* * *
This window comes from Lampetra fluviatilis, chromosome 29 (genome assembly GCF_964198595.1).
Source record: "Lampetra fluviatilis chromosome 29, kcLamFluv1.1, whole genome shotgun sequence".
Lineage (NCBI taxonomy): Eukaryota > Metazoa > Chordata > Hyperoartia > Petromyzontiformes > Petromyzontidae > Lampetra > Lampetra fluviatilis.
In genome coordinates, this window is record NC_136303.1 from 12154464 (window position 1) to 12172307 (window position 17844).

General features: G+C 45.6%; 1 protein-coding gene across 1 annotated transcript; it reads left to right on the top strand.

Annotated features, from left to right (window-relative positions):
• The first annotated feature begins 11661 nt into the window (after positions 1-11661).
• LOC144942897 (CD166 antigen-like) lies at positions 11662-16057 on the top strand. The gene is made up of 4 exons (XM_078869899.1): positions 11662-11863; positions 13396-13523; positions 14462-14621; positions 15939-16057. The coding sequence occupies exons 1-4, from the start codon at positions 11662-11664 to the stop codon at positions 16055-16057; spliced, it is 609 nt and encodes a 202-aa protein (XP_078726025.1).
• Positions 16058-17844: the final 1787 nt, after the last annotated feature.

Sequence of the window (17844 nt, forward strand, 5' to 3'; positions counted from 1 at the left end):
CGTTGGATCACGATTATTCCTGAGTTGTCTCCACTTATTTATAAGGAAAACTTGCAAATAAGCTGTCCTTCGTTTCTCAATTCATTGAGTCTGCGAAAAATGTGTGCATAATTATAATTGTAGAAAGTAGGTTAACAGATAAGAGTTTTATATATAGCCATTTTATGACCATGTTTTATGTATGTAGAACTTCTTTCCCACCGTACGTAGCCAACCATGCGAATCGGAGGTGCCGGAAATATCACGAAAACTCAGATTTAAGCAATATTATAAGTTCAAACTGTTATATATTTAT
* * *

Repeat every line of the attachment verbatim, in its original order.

This window comes from Lampetra fluviatilis, chromosome 29 (genome assembly GCF_964198595.1).
Source record: "Lampetra fluviatilis chromosome 29, kcLamFluv1.1, whole genome shotgun sequence".
Lineage (NCBI taxonomy): Eukaryota > Metazoa > Chordata > Hyperoartia > Petromyzontiformes > Petromyzontidae > Lampetra > Lampetra fluviatilis.
In genome coordinates, this window is record NC_136303.1 from 12154464 (window position 1) to 12172307 (window position 17844).

General features: G+C 45.6%; 1 protein-coding gene across 1 annotated transcript; it reads left to right on the top strand.

Annotated features, from left to right (window-relative positions):
• The first annotated feature begins 11661 nt into the window (after positions 1-11661).
• LOC144942897 (CD166 antigen-like) lies at positions 11662-16057 on the top strand. The gene is made up of 4 exons (XM_078869899.1): positions 11662-11863; positions 13396-13523; positions 14462-14621; positions 15939-16057. The coding sequence occupies exons 1-4, from the start codon at positions 11662-11664 to the stop codon at positions 16055-16057; spliced, it is 609 nt and encodes a 202-aa protein (XP_078726025.1).
• Positions 16058-17844: the final 1787 nt, after the last annotated feature.

Sequence of the window (17844 nt, forward strand, 5' to 3'; positions counted from 1 at the left end):
CGTTGGATCACGATTATTCCTGAGTTGTCTCCACTTATTTATAAGGAAAACTTGCAAATAAGCTGTCCTTCGTTTCTCAATTCATTGAGTCTGCGAAAAATGTGTGCATAATTATAATTGTAGAAAGTAGGTTAACAGATAAGAGTTTTATATATAGCCATTTTATGACCATGTTTTATGTATGTAGAACTTCTTTCCCACCGTACGTAGCCAACCATGCGAATCGGAGGTGCCGGAAATATCACGAAAACTCAGATTTAAGCAATATTATAAGTTCAAACTGTTATATATTTAT